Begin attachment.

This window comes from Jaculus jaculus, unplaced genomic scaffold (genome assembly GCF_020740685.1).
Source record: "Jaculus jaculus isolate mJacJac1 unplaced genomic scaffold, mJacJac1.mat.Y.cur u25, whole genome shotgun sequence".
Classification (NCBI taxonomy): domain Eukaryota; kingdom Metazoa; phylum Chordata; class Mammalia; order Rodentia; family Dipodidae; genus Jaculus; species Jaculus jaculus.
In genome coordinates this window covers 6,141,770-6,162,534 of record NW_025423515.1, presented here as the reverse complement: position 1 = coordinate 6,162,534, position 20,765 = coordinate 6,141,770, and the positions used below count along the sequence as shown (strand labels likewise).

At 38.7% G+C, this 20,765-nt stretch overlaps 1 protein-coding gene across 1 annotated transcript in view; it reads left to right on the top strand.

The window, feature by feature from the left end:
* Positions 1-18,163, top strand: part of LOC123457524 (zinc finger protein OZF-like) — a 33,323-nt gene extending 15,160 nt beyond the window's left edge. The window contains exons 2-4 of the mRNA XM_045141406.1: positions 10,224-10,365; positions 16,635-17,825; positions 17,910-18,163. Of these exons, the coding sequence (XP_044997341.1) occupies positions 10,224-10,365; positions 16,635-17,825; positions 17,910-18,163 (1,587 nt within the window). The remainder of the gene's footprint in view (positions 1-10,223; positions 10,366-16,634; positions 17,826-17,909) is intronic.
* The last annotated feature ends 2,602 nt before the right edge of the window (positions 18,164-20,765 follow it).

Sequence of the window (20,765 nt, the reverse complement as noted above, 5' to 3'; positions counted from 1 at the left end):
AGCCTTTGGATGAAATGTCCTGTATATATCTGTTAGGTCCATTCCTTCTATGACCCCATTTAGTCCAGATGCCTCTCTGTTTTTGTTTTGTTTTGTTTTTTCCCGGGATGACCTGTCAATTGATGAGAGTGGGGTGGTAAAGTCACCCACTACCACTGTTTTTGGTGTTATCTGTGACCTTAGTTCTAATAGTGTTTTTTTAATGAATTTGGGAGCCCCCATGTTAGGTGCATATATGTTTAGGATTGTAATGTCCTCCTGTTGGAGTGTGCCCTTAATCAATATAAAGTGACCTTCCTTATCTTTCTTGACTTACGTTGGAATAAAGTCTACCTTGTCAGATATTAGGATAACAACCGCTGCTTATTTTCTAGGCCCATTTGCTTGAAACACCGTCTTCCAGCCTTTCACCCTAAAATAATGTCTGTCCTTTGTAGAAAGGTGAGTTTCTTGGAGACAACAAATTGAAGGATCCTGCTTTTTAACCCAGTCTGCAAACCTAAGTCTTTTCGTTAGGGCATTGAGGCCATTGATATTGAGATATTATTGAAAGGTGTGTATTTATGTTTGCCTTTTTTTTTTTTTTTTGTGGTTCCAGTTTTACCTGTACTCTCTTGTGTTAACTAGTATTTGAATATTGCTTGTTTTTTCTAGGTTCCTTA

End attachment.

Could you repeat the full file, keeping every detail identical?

This window comes from Jaculus jaculus, unplaced genomic scaffold (genome assembly GCF_020740685.1).
Source record: "Jaculus jaculus isolate mJacJac1 unplaced genomic scaffold, mJacJac1.mat.Y.cur u25, whole genome shotgun sequence".
Classification (NCBI taxonomy): domain Eukaryota; kingdom Metazoa; phylum Chordata; class Mammalia; order Rodentia; family Dipodidae; genus Jaculus; species Jaculus jaculus.
In genome coordinates this window covers 6,141,770-6,162,534 of record NW_025423515.1, presented here as the reverse complement: position 1 = coordinate 6,162,534, position 20,765 = coordinate 6,141,770, and the positions used below count along the sequence as shown (strand labels likewise).

At 38.7% G+C, this 20,765-nt stretch overlaps 1 protein-coding gene across 1 annotated transcript in view; it reads left to right on the top strand.

The window, feature by feature from the left end:
* Positions 1-18,163, top strand: part of LOC123457524 (zinc finger protein OZF-like) — a 33,323-nt gene extending 15,160 nt beyond the window's left edge. The window contains exons 2-4 of the mRNA XM_045141406.1: positions 10,224-10,365; positions 16,635-17,825; positions 17,910-18,163. Of these exons, the coding sequence (XP_044997341.1) occupies positions 10,224-10,365; positions 16,635-17,825; positions 17,910-18,163 (1,587 nt within the window). The remainder of the gene's footprint in view (positions 1-10,223; positions 10,366-16,634; positions 17,826-17,909) is intronic.
* The last annotated feature ends 2,602 nt before the right edge of the window (positions 18,164-20,765 follow it).

Sequence of the window (20,765 nt, the reverse complement as noted above, 5' to 3'; positions counted from 1 at the left end):
AGCCTTTGGATGAAATGTCCTGTATATATCTGTTAGGTCCATTCCTTCTATGACCCCATTTAGTCCAGATGCCTCTCTGTTTTTGTTTTGTTTTGTTTTTTCCCGGGATGACCTGTCAATTGATGAGAGTGGGGTGGTAAAGTCACCCACTACCACTGTTTTTGGTGTTATCTGTGACCTTAGTTCTAATAGTGTTTTTTTAATGAATTTGGGAGCCCCCATGTTAGGTGCATATATGTTTAGGATTGTAATGTCCTCCTGTTGGAGTGTGCCCTTAATCAATATAAAGTGACCTTCCTTATCTTTCTTGACTTACGTTGGAATAAAGTCTACCTTGTCAGATATTAGGATAACAACCGCTGCTTATTTTCTAGGCCCATTTGCTTGAAACACCGTCTTCCAGCCTTTCACCCTAAAATAATGTCTGTCCTTTGTAGAAAGGTGAGTTTCTTGGAGACAACAAATTGAAGGATCCTGCTTTTTAACCCAGTCTGCAAACCTAAGTCTTTTCGTTAGGGCATTGAGGCCATTGATATTGAGATATTATTGAAAGGTGTGTATTTATGTTTGCCTTTTTTTTTTTTTTTTGTGGTTCCAGTTTTACCTGTACTCTCTTGTGTTAACTAGTATTTGAATATTGCTTGTTTTTTCTAGGTTCCTTA